28 Copyright 2007 Washington OSPI. All rights reserved. Find the Position Statement I think late homework should be accepted. Imagine you were a student sitting in your math class when your teacher says, “Okay, get out your homework!” You rustle around in your backpack for a while until you realize—oh no! You left your homework at home perfectly done. The teacher comes by your desk and you say, “I am sorry. I left my homework at home. My mom just had a baby, so I was taking care of her, and I just ran out the door without it.” Your teacher smiles at you. “It’s okay. I understand. Just bring it in tomorrow.” Isn’t that a better situation than “Oh too bad! You don’t get any credit for it”?

29 Copyright 2007 Washington OSPI. All rights reserved. Find the Position Statement “I’m sorry!” “Sorry isn’t good enough! This assignment was due yesterday, not today.” Here I am on my knees begging for mercy at my teacher’s feet. Tears forming in my eyes, I feel like an out-of-order water fountain ready to explode! I sigh and back away like a puppy dog with its tail between its legs. I slump back down in my plastic, red chair and stare at the metal desk. “I worked so hard,” I muttered silently to myself. The teacher turned her back on me and continued on with today’s lesson. I am against the no late homework rule because some students did the work but forgot it at home, and others forgot about the assignment but made it up the next day.

30 Copyright 2007 Washington OSPI. All rights reserved. Persuasion Essentials Position Statement Activity

31 Copyright 2007 Washington OSPI. All rights reserved. Persuasive Language Persuasive language is choosing just the right words or phrases to use at just the right time with just the right audience.  Strong words trigger strong feelings.  Snatches  Snarls  Dumbstruck  Repeated words or phrases for emphasis  I have a dream…(Martin Luther King, Jr.)  Effective choice of connotations  Mean or strict  Died or passed away  Used or pre-owned

32 Copyright 2007 Washington OSPI. All rights reserved. Persuasion Essentials Persuasive Language Activity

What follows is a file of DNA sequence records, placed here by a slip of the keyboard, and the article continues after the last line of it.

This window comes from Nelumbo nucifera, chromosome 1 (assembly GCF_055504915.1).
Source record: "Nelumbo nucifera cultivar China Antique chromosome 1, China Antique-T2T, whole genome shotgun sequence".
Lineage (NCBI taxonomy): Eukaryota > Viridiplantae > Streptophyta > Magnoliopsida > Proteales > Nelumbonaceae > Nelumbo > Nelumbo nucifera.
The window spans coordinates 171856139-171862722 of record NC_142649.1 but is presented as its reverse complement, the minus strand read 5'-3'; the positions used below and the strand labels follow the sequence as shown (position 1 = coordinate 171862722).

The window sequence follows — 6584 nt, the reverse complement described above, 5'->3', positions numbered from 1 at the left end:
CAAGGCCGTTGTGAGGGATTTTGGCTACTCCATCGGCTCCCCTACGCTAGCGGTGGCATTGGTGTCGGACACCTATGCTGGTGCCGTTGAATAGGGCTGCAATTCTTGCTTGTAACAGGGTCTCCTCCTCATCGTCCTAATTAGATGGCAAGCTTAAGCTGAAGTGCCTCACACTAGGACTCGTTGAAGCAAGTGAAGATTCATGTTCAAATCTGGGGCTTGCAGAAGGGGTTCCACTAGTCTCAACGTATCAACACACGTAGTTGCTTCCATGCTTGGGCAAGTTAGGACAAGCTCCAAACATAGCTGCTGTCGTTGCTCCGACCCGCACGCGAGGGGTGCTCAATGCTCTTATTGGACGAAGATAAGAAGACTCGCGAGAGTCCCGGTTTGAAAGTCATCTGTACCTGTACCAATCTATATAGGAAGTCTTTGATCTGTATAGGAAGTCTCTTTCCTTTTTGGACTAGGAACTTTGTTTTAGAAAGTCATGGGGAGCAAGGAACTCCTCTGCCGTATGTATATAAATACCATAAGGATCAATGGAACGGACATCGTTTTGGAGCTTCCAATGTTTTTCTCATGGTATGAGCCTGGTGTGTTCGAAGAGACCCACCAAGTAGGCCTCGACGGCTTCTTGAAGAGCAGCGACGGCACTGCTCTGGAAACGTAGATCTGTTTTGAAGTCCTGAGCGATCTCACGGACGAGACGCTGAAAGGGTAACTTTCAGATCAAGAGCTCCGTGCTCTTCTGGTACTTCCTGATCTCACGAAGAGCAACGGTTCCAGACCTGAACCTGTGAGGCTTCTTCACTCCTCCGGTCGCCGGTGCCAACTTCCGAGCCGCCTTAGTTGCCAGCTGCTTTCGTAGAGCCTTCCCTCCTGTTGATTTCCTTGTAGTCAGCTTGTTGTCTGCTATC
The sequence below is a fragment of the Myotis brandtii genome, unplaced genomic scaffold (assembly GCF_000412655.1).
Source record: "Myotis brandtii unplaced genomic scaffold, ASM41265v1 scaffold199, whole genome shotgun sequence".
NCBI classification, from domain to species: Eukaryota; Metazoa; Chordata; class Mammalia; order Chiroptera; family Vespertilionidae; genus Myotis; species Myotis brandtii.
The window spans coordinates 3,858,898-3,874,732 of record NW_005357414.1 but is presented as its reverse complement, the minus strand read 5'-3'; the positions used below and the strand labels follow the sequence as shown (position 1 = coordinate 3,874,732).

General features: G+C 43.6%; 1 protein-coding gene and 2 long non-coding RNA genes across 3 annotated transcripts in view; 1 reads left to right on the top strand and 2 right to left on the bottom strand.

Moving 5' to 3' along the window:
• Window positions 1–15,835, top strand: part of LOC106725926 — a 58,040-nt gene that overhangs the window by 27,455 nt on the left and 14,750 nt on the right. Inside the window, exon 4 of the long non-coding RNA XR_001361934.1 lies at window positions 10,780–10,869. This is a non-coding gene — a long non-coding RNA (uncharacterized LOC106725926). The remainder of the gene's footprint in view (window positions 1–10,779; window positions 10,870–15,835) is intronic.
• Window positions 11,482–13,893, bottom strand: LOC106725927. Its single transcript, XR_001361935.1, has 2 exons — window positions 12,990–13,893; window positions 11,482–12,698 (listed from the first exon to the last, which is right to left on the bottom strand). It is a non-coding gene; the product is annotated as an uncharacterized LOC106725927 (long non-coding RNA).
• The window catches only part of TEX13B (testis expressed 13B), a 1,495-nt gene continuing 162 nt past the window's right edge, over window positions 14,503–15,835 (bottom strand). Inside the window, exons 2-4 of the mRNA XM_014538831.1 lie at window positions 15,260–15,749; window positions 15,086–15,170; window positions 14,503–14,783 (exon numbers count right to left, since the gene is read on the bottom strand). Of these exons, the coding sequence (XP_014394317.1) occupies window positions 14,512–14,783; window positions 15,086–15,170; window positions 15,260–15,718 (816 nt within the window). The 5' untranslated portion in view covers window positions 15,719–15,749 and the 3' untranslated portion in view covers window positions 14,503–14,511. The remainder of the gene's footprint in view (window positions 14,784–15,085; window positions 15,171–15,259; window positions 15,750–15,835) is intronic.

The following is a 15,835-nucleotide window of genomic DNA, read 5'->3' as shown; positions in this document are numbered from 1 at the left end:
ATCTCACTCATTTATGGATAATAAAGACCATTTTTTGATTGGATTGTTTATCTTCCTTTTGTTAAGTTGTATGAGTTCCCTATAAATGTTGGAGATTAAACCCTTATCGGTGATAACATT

33 Copyright 2007 Washington OSPI. All rights reserved. Words that Could Be More Effective You are a middle school student. Essay in one hand, you go to class. “I’m done!” You smile. The teacher takes the essay out of your hands and throws it away. She says, “It’s a day late!” You look at your hard work. The teacher didn’t look at it! The No Late Homework Rule is bad.

34 Copyright 2007 Washington OSPI. All rights reserved. Persuasive Language Imagine yourself as a fourth grade student. Two page essay in one hand, you rush into the classroom. “I’m done! I’m done!” you pant, beaming proudly. The teacher snatches the essay out of your grasp and tears it to pieces before your eyes. She snarls, “It’s a day late!” On your knees, you stare dumbstruck at your hard work, ripped to shreds. The teacher didn’t even glance at it! The No Late Homework Rule is a cruel, horrible rule.

35 Copyright 2007 Washington OSPI. All rights reserved. Organizational Structure Argument / Counter Argument Concession / Rebuttal

36 Copyright 2007 Washington OSPI. All rights reserved. Organizational Structure Strategies that you choose to use for persuasion dictate how the paper is organized. Persuasive organization frequently looks very different from expository organization. As we look at different strategies, we will see what that means regarding the organization of the paper.

37 Copyright 2007 Washington OSPI. All rights reserved. My Turn! Your Turn! (A Persuasive Exercise) This exercise is done with a partner. Choose one rule in your school that needs to be changed. Each partner may choose a different rule. Each of you takes the role of a student and writes the rule and what needs to be changed about the rule. Each student has his/her own paper.